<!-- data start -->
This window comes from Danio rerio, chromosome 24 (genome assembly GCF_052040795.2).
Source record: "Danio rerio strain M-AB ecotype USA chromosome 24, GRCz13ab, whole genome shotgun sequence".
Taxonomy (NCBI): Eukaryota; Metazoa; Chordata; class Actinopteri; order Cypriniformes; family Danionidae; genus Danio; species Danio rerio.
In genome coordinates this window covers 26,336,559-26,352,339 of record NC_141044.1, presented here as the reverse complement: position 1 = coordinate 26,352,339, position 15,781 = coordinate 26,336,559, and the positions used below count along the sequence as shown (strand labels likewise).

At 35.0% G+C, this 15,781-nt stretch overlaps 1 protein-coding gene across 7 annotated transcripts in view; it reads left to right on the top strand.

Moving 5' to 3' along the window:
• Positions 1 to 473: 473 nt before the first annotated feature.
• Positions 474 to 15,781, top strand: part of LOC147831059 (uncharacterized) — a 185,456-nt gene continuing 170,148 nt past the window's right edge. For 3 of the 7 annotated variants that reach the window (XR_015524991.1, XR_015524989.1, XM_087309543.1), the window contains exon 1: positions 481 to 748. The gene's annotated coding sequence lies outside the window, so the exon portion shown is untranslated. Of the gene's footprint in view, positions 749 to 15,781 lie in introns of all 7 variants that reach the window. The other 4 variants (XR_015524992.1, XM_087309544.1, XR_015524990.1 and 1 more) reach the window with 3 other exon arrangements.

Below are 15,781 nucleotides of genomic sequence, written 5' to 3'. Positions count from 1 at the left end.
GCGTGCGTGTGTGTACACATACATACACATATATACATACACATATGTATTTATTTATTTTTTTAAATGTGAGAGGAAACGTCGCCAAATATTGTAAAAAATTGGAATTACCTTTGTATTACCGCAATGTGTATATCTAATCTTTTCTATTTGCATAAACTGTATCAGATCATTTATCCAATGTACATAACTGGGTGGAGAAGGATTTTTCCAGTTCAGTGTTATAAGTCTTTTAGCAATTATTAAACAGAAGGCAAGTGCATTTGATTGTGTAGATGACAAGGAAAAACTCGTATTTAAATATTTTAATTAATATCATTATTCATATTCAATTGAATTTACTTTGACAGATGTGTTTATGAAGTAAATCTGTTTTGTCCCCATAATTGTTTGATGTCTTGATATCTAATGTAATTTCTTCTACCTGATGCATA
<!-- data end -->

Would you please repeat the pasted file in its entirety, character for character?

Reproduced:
This window comes from Danio rerio, chromosome 24 (genome assembly GCF_052040795.2).
Source record: "Danio rerio strain M-AB ecotype USA chromosome 24, GRCz13ab, whole genome shotgun sequence".
Taxonomy (NCBI): Eukaryota; Metazoa; Chordata; class Actinopteri; order Cypriniformes; family Danionidae; genus Danio; species Danio rerio.
In genome coordinates this window covers 26,336,559-26,352,339 of record NC_141044.1, presented here as the reverse complement: position 1 = coordinate 26,352,339, position 15,781 = coordinate 26,336,559, and the positions used below count along the sequence as shown (strand labels likewise).

At 35.0% G+C, this 15,781-nt stretch overlaps 1 protein-coding gene across 7 annotated transcripts in view; it reads left to right on the top strand.

Moving 5' to 3' along the window:
• Positions 1 to 473: 473 nt before the first annotated feature.
• Positions 474 to 15,781, top strand: part of LOC147831059 (uncharacterized) — a 185,456-nt gene continuing 170,148 nt past the window's right edge. For 3 of the 7 annotated variants that reach the window (XR_015524991.1, XR_015524989.1, XM_087309543.1), the window contains exon 1: positions 481 to 748. The gene's annotated coding sequence lies outside the window, so the exon portion shown is untranslated. Of the gene's footprint in view, positions 749 to 15,781 lie in introns of all 7 variants that reach the window. The other 4 variants (XR_015524992.1, XM_087309544.1, XR_015524990.1 and 1 more) reach the window with 3 other exon arrangements.

Below are 15,781 nucleotides of genomic sequence, written 5' to 3'. Positions count from 1 at the left end.
GCGTGCGTGTGTGTACACATACATACACATATATACATACACATATGTATTTATTTATTTTTTTAAATGTGAGAGGAAACGTCGCCAAATATTGTAAAAAATTGGAATTACCTTTGTATTACCGCAATGTGTATATCTAATCTTTTCTATTTGCATAAACTGTATCAGATCATTTATCCAATGTACATAACTGGGTGGAGAAGGATTTTTCCAGTTCAGTGTTATAAGTCTTTTAGCAATTATTAAACAGAAGGCAAGTGCATTTGATTGTGTAGATGACAAGGAAAAACTCGTATTTAAATATTTTAATTAATATCATTATTCATATTCAATTGAATTTACTTTGACAGATGTGTTTATGAAGTAAATCTGTTTTGTCCCCATAATTGTTTGATGTCTTGATATCTAATGTAATTTCTTCTACCTGATGCATA